This post comes to you from the desk of: Mark Shipsey
What’s in it for me?
Do you use the phrase “what’s in it for me?” in public or do you just think it? Sure, we all think it sometimes, but hopefully we have enough maturity to keep that quiet. Still, it emanates from us nonverbally if it’s in us to begin with. The thing is, it really looks ridiculous when we act so selfishly.
Full disclosure… you know how the things we dislike about others generally point back to the things we don’t like in ourselves but haven’t the courage to look at them? For me it is entitlement. I hate it when people act entitled, it just rubs me the wrong way. Mostly because it should be ME getting that something of value, because I deserve it. See what I mean? I try to disguise it but it’s still all over me.
The Latin phrase, cui bono, is used as a legal term. Basically put, it is used to ask a question during an investigation, “who benefits from this?” In doing so, it frequently sheds light on the guilty party. What it does is place an emphasis on the one who may be guilty by tracing motive via benefit. For example, a woman takes out a life insurance policy on herself for $500,000 and within a month is found dead. “Cui bono” reveals the husband as a possible suspect based on the fact that, as beneficiary, he stands to gain half a million dollars. It doesn’t make him guilty, but it reveals the possibility of a motive. Motive and motivation are very powerful influences in our hearts and in our world. As you can probably assume by this introduction, I have been pondering what it is that motivates me. All I keep coming up with is self-comfort. It is by no means the ONLY thing that motivates me, don’t get me wrong. Let’s just say it’s the biggest motivator in my life currently that I would like to eliminate. I could elaborate on the positive things that motivate me, and that would give you a more complete picture of who I am and what makes me tick. You’re the same as I am; we’re good folks, doing the best we can 99% of the time. So what blocks us from things like fearless intimacy, a sense of wholeness, or satisfaction in life? Cui bono points an ironically indicting finger right at us! The irony is this issue of “who benefits,” the literal meaning of the Latin phrase. The more I try to benefit myself, the greater my unhappiness.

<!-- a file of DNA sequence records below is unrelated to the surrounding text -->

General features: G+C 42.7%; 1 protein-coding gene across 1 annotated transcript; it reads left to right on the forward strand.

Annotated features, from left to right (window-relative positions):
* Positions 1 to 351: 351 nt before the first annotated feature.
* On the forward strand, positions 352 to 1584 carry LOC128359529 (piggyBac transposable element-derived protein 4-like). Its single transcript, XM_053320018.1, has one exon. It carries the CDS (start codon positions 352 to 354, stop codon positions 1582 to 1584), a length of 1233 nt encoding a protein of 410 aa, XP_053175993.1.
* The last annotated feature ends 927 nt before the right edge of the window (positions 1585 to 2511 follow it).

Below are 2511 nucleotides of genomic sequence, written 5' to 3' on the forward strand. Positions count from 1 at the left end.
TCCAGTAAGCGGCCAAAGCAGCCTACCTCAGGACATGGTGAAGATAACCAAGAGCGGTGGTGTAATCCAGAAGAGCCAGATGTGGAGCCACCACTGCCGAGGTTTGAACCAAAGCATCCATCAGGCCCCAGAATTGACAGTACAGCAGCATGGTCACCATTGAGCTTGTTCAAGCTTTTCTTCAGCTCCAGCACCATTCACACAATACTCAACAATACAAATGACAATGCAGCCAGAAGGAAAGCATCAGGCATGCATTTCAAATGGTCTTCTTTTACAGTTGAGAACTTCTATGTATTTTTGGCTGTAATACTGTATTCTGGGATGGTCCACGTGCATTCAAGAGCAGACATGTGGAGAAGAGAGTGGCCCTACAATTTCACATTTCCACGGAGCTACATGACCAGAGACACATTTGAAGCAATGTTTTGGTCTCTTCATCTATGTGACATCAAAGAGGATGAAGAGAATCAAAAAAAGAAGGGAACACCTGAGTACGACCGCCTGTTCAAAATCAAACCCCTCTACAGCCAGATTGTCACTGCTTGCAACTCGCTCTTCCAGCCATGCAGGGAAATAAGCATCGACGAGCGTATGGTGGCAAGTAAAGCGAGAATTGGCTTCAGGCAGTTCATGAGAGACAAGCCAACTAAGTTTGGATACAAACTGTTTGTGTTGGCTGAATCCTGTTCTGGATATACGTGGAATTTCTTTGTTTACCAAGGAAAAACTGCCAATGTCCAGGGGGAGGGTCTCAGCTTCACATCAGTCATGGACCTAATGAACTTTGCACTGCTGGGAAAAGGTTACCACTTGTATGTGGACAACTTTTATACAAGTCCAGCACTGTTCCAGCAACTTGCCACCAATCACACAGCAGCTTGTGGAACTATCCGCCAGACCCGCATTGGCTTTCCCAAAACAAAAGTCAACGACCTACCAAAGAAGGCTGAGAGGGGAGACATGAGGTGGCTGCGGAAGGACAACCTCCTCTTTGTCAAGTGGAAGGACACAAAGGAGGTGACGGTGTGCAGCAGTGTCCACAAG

Any attempt at self-satisfaction will impinge on the very things we thirst for. Why? They CANNOT and WILL NOT be enjoyed independently. Fearless intimacy requires us to be aware of the needs of others. Sometimes the needs of the other outweighs your need. Typically, in a healthy relationship, this happens 50% of the time. So if “what’s in it for me” is a prime motivator, you’re in trouble – and so are the people you love. Wholeness will never exist in the absence of loving interdependence. We were made to be a family and to enjoy family, in whatever form you find it. Husband and kids, friends from work, the Moose Lodge, whatever! My greatest experience with satisfaction in life came during a season where I was serving others more than at any time previously. Service is integral to satisfaction in life.
Do I have the nerve to exhibit a “what’s in it for me?” lifestyle? Nope, I am too smart for that. It just shows up more insidiously – through stunted relationships, incompletion, and dissatisfaction. Not 24/7, but too much for me to look away any longer. What about you? Do you feel the same way? Is it sourced in the same thing for you? You’re free to share here, I would be honored to learn from you and we would all be the beneficiaries.
Do you ask "what's in it for me?" It may be time to think re-think your motivation.